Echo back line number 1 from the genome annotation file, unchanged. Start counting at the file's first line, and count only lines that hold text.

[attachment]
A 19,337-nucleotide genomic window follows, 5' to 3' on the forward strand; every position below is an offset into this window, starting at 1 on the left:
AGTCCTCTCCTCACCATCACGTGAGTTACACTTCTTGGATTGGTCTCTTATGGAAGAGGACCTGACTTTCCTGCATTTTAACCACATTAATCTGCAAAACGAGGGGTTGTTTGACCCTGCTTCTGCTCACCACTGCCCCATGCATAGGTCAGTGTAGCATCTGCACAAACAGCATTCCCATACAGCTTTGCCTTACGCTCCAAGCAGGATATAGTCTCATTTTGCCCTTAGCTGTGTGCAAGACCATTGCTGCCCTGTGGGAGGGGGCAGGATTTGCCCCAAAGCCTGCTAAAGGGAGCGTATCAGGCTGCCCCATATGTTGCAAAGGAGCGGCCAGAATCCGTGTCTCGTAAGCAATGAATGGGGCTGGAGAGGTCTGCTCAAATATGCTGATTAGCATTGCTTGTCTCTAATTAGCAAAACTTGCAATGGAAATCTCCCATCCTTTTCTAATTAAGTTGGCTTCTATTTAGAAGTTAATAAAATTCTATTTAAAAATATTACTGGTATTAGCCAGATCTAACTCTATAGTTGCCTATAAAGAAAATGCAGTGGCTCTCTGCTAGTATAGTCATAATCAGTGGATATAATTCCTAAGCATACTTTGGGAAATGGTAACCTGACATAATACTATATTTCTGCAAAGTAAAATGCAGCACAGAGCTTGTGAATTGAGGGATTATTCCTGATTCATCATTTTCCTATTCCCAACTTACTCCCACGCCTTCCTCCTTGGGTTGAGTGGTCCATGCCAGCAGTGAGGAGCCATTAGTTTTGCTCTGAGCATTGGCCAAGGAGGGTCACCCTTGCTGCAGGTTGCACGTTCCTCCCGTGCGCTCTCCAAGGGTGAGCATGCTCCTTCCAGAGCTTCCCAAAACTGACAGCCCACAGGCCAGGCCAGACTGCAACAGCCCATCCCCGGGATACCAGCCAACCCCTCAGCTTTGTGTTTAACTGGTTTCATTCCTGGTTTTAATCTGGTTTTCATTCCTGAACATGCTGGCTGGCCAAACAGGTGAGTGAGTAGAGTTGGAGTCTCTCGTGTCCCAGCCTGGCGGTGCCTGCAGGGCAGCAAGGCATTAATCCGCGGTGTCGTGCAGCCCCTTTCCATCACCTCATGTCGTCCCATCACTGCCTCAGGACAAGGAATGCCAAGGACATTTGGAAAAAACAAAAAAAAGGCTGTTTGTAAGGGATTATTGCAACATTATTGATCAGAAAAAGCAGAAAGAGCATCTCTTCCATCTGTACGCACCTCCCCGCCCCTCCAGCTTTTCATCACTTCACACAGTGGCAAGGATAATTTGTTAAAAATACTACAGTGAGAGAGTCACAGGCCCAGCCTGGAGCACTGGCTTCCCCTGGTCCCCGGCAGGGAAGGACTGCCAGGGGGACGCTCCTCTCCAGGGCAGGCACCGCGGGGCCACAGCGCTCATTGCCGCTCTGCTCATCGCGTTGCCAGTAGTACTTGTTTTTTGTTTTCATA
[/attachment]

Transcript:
A 19,337-nucleotide genomic window follows, 5' to 3' on the forward strand; every position below is an offset into this window, starting at 1 on the left: